United States Court of Appeals, District of Columbia Circuit
Citizens for Responsibility and Ethics in Washington and National Security Archive, Appellants
Donald J. Trump, The Honorable, President of the United States of America and Executive Office of the President of the United States, Appellees
March 15, 2019
from the United States District Court for the District of
Columbia (No. 1:17-cv-01228)
M. Clarke III argued the cause for appellants. With him on
the briefs was Anne L. Weismann.
B. Stern, Attorney, U.S. Department of Justice, argued the
cause for appellees. With him on the brief was Abby C.
Before: Tatel and Pillard, Circuit Judges, and Edwards,
Senior Circuit Judge.
after President Trump took office, the press reported that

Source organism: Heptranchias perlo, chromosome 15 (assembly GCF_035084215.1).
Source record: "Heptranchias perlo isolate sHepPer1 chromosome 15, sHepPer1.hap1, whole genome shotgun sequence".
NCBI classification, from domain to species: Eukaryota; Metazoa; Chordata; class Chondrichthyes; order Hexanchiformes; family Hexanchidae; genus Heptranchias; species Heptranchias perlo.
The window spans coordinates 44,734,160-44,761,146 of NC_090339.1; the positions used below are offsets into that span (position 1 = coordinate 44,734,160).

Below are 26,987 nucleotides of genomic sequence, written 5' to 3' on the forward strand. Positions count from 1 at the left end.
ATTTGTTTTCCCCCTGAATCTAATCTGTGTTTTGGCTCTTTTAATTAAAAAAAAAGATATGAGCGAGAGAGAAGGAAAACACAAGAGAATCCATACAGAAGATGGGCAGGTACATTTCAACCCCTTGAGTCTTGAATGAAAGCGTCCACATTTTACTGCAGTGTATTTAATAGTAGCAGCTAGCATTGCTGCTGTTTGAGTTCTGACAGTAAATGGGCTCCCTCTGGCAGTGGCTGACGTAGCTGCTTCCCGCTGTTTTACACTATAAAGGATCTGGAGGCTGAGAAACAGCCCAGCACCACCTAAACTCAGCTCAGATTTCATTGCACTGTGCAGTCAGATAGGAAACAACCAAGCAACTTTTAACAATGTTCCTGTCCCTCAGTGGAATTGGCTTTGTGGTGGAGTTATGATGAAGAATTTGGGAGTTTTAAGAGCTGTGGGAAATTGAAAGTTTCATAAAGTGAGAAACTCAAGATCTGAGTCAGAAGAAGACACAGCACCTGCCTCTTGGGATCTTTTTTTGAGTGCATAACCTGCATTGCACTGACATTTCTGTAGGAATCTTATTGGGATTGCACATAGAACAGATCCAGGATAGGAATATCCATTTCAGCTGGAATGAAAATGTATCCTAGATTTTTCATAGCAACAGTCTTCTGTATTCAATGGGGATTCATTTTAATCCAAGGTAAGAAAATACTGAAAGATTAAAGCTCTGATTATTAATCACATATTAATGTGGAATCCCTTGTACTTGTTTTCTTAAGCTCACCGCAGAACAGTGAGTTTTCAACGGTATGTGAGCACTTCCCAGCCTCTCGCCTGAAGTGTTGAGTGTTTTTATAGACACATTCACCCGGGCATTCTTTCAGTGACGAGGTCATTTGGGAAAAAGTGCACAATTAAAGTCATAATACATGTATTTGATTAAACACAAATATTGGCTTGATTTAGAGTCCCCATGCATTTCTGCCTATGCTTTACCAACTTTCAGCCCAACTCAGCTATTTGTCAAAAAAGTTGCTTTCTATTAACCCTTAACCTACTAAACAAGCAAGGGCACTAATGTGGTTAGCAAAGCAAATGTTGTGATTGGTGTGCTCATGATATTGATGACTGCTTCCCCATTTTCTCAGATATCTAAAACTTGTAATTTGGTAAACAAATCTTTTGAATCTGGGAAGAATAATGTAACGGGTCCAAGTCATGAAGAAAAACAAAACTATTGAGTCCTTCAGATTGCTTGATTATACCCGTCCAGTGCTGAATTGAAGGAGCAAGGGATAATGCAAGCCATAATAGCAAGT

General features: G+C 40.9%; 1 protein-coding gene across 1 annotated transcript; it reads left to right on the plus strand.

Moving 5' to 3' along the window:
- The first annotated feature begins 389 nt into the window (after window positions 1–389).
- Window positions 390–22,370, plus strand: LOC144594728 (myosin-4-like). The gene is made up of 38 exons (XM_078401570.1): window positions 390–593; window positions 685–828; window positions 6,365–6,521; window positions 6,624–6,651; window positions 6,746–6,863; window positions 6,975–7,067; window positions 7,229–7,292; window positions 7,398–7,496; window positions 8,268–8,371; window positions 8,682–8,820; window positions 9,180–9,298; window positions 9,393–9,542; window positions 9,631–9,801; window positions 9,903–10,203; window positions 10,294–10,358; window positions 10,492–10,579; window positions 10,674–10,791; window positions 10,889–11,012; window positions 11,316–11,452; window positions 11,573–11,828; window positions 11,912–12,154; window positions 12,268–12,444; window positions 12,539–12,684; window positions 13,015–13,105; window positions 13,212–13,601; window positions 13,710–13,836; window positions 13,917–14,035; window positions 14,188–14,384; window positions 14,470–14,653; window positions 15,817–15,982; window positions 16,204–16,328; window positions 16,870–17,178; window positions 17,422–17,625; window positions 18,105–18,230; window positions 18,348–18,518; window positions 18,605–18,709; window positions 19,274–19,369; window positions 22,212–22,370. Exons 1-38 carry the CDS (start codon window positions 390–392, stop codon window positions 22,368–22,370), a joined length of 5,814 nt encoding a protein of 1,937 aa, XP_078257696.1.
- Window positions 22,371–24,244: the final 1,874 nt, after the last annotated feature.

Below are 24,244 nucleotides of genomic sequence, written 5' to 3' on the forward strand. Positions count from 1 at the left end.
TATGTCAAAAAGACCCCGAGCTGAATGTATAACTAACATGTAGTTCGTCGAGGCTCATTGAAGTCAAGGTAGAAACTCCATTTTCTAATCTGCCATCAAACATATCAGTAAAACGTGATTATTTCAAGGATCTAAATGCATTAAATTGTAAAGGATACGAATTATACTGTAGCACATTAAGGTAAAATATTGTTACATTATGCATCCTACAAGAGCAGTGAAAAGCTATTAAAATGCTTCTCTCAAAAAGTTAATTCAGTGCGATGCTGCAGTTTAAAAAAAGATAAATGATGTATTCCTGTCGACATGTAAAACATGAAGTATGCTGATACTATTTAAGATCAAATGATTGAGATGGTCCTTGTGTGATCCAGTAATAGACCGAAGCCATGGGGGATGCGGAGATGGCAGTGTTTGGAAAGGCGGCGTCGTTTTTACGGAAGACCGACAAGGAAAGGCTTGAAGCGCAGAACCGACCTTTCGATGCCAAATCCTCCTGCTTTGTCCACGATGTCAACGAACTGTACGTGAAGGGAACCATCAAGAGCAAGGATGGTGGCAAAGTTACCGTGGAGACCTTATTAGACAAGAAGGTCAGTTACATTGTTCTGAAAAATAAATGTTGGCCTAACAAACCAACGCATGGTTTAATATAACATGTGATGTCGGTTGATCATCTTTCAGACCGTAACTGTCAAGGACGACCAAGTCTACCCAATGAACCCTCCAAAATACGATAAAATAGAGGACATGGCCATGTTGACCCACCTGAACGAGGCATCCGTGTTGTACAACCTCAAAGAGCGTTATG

White House personnel were communicating over messaging apps
that, unlike standard text messaging platforms that preserve
conversations, automatically delete messages once read.
Alleging that the use of such apps violates the Presidential
Records Act (PRA), which requires the preservation of
official presidential records, Citizens for Responsibility
and Ethics in Washington and the National Security Archive
(collectively, "CREW") sued, seeking a writ of
mandamus prohibiting the use of such apps and requiring the
White House to issue guidelines to ensure compliance with the
PRA. The district court denied the writ, and we affirm. As
explained below, CREW has failed to establish the most
fundamental element of mandamus: a clear and indisputable
right to relief.